The title of this post is a quote from Smooth Jimmy Apollo, a fictional sports gambling prognosticator from “Lisa the Greek,” an episode of the Simpsons from season 3. The episode opens with Homer set for a couch-bound day of gluttony and illicit gambling on NFL games. During the pregame show, a television host introduces Jimmy, touting his 52% accuracy calling NFL games. When pressed by the news host, Jimmy gives Denver the nod over new England, and Homer dutifully calls Moe’s Tavern with a $20 bet to that effect. New England wins 55-10. When asked about his bad prediction, Jimmy says, “Well folks, when you are right 52% of the time, you are wrong 48% of the time.” To which Homer responds “Why didn’t you say that before?”
Just under a week ago my childhood friend Chris Wilson called me to ask how I thought one might go about probabilistically predicting which Oscar nominee would win best picture in 2019 (award show this Sunday) based on the 381 films that have been nominated for the award between 1950 and 2018. CW is the director of data journalism at TIME.com, and he had just assembled a data set that includes 47 candidate predictors in the form of other awards and nominations for all historical nominees.
Unfortunately, the deadline to explain a modeling approach and furnish a prediction was about 4 days from our first discussion.
Under the time constraint posed, I suggested a simple off-the-shelf logistic regression approach with ad-hoc two-stage model selection to choose predictors. First, we ran a series of univariate logistic regressions and grabbed the top several contenders (chosen based on odds ratios), followed by an exhaustive model search in the top set using BIC as the selection metric. The modeling exercise (and a few variants) were fairly unequivocal that there is no lock, but, relative to the historical body of data, a film with Roma’s accolades was the best bet. You can check out the article here.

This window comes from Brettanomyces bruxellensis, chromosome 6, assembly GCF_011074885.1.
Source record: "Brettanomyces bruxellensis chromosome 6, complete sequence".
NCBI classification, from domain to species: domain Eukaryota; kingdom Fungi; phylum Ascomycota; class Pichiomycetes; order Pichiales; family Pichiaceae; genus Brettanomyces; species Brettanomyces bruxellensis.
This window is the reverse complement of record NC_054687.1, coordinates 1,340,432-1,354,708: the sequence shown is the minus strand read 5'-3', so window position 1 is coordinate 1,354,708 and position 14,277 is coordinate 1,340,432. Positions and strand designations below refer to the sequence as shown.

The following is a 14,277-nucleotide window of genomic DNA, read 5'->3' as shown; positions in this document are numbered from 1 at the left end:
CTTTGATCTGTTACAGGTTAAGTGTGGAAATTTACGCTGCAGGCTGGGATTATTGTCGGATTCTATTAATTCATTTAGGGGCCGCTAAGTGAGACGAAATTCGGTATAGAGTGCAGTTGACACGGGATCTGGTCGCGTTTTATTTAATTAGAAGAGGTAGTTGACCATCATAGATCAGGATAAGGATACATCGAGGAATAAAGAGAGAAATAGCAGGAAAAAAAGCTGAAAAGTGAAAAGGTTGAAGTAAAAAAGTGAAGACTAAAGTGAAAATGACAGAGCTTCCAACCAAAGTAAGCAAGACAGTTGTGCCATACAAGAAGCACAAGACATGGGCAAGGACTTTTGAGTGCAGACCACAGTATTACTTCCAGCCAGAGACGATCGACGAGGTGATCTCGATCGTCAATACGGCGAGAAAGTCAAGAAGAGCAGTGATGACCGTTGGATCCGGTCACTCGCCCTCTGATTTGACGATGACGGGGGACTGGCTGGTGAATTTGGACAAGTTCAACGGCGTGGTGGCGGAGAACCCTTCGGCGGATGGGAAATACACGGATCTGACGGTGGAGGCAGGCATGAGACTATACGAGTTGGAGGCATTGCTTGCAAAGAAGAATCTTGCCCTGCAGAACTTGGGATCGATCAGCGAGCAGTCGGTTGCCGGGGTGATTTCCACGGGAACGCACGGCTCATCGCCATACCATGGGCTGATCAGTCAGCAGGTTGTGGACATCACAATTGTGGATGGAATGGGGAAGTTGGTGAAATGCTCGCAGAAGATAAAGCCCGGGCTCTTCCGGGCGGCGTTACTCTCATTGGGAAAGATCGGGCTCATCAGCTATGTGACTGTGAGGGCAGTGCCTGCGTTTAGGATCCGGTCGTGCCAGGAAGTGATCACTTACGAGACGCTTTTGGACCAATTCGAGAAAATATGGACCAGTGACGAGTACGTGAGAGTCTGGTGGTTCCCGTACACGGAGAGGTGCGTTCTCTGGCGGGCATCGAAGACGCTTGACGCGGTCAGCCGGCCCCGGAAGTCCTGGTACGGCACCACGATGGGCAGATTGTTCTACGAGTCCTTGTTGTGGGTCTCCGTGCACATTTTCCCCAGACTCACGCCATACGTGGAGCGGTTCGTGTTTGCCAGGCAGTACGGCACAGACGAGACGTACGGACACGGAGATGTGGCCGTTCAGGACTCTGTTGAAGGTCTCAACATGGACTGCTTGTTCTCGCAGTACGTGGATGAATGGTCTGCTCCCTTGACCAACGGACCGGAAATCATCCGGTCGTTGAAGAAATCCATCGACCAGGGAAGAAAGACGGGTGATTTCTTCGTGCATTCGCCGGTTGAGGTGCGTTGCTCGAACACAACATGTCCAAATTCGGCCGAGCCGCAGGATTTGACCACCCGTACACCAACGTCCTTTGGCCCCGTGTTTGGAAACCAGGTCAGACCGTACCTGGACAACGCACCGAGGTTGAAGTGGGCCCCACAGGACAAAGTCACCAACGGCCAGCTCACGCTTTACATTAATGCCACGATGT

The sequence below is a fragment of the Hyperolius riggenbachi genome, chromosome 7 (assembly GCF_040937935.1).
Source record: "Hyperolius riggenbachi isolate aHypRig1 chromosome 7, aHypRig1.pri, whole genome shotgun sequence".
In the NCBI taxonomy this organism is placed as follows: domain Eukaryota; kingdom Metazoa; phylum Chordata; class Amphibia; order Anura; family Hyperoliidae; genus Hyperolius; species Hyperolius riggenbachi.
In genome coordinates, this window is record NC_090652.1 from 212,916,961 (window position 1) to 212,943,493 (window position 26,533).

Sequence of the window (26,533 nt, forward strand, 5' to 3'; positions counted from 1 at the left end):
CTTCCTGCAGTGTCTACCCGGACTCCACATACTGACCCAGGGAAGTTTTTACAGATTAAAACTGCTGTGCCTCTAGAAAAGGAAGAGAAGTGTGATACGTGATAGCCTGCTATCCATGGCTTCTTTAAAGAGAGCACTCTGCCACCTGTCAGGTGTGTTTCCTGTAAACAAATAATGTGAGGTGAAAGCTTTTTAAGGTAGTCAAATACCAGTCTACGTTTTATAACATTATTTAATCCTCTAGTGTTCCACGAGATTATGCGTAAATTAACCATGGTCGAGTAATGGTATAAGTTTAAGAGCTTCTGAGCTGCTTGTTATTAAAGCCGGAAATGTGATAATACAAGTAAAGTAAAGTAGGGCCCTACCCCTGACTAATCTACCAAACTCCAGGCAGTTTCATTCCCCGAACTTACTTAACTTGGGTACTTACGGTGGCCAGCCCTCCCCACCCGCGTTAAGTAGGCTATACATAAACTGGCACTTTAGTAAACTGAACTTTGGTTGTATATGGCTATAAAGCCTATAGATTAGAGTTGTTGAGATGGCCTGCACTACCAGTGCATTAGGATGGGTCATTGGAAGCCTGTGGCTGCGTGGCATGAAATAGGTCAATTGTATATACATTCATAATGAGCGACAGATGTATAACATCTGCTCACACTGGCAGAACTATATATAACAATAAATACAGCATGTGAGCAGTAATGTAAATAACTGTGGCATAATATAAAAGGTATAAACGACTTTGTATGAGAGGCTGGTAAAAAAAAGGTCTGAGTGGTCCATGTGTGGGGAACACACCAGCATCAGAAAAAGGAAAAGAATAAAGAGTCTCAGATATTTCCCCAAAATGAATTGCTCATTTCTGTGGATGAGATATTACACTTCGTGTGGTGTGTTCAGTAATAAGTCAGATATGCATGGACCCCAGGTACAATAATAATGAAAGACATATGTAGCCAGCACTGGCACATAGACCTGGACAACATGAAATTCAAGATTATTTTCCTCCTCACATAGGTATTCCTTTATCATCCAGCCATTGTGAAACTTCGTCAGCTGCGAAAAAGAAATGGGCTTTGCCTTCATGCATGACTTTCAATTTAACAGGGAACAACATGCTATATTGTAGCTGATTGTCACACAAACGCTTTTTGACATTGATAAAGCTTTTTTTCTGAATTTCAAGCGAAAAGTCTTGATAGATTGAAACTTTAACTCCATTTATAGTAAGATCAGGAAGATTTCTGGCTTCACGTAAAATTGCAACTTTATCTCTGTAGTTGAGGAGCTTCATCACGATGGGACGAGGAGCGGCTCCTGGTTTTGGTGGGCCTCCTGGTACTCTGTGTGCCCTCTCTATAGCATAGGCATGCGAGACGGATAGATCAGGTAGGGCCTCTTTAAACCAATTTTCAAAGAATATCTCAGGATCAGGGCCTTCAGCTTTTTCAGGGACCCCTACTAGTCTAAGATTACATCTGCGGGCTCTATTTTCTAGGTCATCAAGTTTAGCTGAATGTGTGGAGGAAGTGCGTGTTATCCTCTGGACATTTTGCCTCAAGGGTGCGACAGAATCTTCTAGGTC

The exercise got me thinking about the various time scales on which statistical activity is of interest. For a methodological development to be published in a statistics journal, we expect to take months, devise optimal procedures to address novel problems, and fear the timeline will extend to years due to the extensive peer review process. (An analysis like ours would be desk-rejected by this sort of venue.) A responsible data analysis using best existing practices for a study outside of statistics likely takes weeks in my experience, and the total time to acceptance for publication is probably only months (although this varies widely by field). I have consulted with businesses and other groups to answer data-analytic questions for internal use, which sometimes takes only a few weeks.
But data journalism has a window of days. I have some specific ideas about how to exploit the unique structure of the Oscar prediction problem, and these will take time to develop. But the Oscars are imminent. Every day we postpone publishing drastically reduces the value of the article. Nobody cares if we correctly predict a past winner. And next week, the world (which moves more quickly than the publication cycle of statistics journals) will surely provide a new data challenge with a short timeline. So, without time to invent the perfect power trimmer for the task, we instead tended our data hedge with the logistic regression machete. Maybe I can get some better ideas together for the next award show. But for now, Godspeed, Roma. I have never cared more about the fate of a film that I have not yet had the chance to see.
In December 2018 I attended CMStatistics for the first time at the University of Pisa in Italy. It was a great trip with the chance to meet new friends and eat a lot of pizza with my wife who joined me after the conference.
On a related note, here are some recent and upcoming talks
December 15, 2018, CMStatistics, University of Pisa, Italy. Objective Bayesian analysis for Gaussian hierarchical models with intrinsic conditional autoregressive priors
February 15, 2019, Conference on Statistical Practice, New Orleans, Louisiana. A practical assessment of the sensitivities of Bayesian model selection
April 1, 2019, James Madison University Department of Mathematics and Statistics. Assessing the sensitivities of p-values and Bayes factors.
April 2019, DATAWorks Defense and Aerospace Test and Analysis (DATA) Workshop, Springfield, VA. Categorical Data Analysis short course
May 2019, American Statistical Association/Institute of Mathematical Statistics Spring Research Conference, Blacksburg, Virginia. Detection of hidden additivity and inference under model uncertainty for unreplicated factorial studies via Bayesian model selection and averaging